Finals week. As usual, my only harsh due dates occur on St. Patrick’s Day and the morning thereafter. I foresee no green beer, unless it is parked next to my drawing easel and flanked by copious amounts of Tazo Black Awake. In preemptive celebration, we enjoyed Boondock Saints on Sunday eve and sipped on Guinness, not for its flavor, but merely the symbology.
I’m taking a pseudo-blogging-hiatus (but obviously not a hyphen-atus; no, ours is a sordid affair that defies all grammatical logic). Why not head on over to my flickr and peruse the recently unearthed items in my fruitless attempt to clear off more space on External Hard Drive #3?
Or, you could just lurk, as I do, at any of the wonderful blogs I’ve noted to the left. A few are friends, but the majority are happened upon blips of intelligence/art/fun/wit/”yum”/etc.
I feel slightly sheepish in admitting that I (not so secretly) lust after one version of this bike (light canary yellow? pale melon pink? I’m on the fence): scoff at its hipster-mashupdom all you want, you’d have a hard time picturing a more graceful pairing of geometry, function, and hue (well, at least one that would provide transport at infinite miles to the gallon).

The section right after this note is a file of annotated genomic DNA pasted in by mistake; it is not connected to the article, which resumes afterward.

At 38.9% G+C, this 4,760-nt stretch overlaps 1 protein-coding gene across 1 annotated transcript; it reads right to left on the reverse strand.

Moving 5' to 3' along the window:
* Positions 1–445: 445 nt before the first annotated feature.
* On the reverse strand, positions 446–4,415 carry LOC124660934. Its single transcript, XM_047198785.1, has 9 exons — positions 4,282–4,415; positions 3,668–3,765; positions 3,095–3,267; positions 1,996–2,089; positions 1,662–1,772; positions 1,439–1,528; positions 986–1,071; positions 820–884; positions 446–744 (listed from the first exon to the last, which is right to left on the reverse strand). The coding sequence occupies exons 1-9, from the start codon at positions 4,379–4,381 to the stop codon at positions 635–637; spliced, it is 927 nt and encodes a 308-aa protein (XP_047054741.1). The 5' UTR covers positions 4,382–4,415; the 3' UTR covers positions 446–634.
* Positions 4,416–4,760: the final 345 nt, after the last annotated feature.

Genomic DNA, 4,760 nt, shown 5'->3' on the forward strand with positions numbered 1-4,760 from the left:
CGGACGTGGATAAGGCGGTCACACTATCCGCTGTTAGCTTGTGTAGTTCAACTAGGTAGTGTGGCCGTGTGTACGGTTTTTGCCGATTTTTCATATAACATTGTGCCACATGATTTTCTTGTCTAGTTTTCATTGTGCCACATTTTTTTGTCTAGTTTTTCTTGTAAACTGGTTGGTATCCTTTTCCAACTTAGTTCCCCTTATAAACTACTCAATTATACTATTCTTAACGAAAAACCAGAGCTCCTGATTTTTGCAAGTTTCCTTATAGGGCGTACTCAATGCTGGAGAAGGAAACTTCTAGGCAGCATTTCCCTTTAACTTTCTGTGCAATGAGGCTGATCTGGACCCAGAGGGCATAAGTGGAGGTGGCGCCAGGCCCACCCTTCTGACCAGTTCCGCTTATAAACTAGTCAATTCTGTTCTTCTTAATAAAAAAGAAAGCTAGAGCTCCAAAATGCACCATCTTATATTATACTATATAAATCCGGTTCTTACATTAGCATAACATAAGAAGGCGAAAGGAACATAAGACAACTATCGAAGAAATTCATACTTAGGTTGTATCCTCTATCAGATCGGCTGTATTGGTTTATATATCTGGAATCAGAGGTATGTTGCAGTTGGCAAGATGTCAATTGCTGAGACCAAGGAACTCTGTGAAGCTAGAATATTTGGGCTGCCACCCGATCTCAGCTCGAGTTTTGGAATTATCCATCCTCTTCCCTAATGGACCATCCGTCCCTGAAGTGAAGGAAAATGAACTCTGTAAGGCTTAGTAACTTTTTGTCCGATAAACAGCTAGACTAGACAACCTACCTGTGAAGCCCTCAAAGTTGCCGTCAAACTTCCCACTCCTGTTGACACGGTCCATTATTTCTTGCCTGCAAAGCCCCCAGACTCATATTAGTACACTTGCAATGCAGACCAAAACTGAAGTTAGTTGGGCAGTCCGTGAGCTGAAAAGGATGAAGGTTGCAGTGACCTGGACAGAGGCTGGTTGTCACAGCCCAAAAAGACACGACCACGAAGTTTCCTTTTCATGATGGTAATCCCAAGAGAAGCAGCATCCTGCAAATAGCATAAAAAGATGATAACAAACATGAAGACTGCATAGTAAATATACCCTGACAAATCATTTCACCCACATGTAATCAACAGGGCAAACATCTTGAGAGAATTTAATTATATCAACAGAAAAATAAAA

Besides, anytime you advertise something by photographing it with three-dimensional letter forms, you’ll instantly get my attention. Do it well, and I might even agree with what you’re saying.
P.S. I’m cooking up a couple other pretty big things that may take a few months to bring into existence (including a possible gallery show), so keep your eyes peeled.
I’ll see you on the flip side.
It seems like everyone is buzzing about their longings for sunny skies, warm days, and general for spring yearnings.
As a recent convert to bloody mary-dom, this Heriloom Tomato Bloody Mary just might fit the bill:
Via Locavore Lifestyle.
I have only a handful of cameras that do well in the winter; the limited number of daylight hours coupled with the generally low light conditions makes for some very “foggy” exposures. Spring cannot come soon enough.
Adding to the list of cameras I’m “saving” to purchase; an Olympus Pen F; a half-frame single lens reflex camera. Essentially, as is the case with all half-frame cameras, two exposures are placed on a single 1″ negative. People have always sought out ways to democratize photography and make it more affordable. In the early 30’s (and much more commonly in the 60’s), the half-frame camera was the best way to do this, doubling the number of pictures on a single roll of 35mm film. More than anything, I find it to be an interesting way to create unexpected dyptics.
The Traveler III is coming together nicely. I even bought it a nice spring scarf while I was walking around town last week, meandering toward the bus station after the white beast broke down for the third time over a bad ground that’s causing the ECU to fail. Repeatedly. Usually at the worst possible times (my birthday while visiting the DMV to renew my license on the other side of town and with a laundry list of other errands to do before 6pm, while on a shotgun trip to Portland and in a hurry to get back home).